Nasa is hoping to launch its Near-Earth Object (NEO) Surveyor mission in 2026.

    If the agency does so, it will finally have a spacecraft dedicated only to hunting asteroids.

    It’s hoped that the NEO Surveyor craft will find 90 percent of asteroids that are 460 feet or larger within the first decade of its mission.

  • Youngest asteroids ever found in Solar System 

    Researchers have found a pair of asteroids orbiting the Sun that were formed under 300 years ago.

    Details of the Astronomical discovery were published in a report in the Monthly Notices of the Royal Astronomical Society.

    The twin asteroids – dubbed 2019 PR2 and 2019 QR6 – are the youngest found in our solar system.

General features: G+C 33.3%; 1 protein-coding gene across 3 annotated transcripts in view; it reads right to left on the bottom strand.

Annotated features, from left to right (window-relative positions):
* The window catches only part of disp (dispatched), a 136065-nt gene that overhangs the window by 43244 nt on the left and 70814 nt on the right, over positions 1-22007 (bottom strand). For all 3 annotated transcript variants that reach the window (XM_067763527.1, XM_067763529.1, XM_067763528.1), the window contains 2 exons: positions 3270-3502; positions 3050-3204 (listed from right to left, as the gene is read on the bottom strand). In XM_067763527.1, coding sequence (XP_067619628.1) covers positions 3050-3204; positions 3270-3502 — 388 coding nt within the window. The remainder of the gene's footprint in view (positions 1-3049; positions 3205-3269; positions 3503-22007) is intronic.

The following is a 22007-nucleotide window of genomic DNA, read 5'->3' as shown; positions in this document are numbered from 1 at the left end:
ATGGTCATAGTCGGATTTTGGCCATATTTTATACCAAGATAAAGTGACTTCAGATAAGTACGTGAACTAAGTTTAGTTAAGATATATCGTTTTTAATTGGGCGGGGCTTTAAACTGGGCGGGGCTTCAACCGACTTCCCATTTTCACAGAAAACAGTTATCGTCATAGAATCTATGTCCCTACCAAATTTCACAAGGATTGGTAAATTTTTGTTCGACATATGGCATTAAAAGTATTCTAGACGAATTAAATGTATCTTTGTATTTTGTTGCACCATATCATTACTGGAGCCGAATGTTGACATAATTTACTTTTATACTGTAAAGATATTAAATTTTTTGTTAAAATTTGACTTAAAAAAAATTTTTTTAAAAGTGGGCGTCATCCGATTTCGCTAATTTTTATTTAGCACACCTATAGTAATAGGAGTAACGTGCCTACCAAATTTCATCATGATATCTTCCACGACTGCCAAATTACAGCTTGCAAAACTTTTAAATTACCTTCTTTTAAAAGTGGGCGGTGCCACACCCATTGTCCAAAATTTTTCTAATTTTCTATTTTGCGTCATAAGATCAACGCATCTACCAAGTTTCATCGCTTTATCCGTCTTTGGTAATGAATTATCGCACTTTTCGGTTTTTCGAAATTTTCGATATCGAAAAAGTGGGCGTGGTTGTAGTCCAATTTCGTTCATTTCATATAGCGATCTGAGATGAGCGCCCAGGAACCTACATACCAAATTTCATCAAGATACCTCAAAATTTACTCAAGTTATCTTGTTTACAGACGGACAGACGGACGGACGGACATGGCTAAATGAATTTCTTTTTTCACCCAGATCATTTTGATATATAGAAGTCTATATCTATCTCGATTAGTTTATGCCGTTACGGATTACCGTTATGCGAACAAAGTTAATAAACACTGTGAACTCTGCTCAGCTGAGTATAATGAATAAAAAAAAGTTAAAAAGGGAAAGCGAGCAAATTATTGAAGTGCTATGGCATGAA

“It’s very exciting to find such a young asteroid pair that was formed only about 300 years ago, which was like this morning – not even yesterday – in astronomical timescales,” astronomer Petr Fatka of the Astronomical Institute of the Czech Academy of Sciences said.

  • What is the temperature of an asteroid?

    According to, the average temperature of an asteroid’s surface is minus 100 degrees Fahrenheit.

  • What is a NEO?

    Nasa considers anything passing near Earth’s orbit a Near-Earth Object (NEO).

    Thousands of NEOs are tracked by scientists to monitor whether they’re on a collision course with our planet.

  • How do asteroids get their names?

    When it comes to naming asteroids, the International Astronomical Union’s Committee on Small Body Nomenclature is lenient.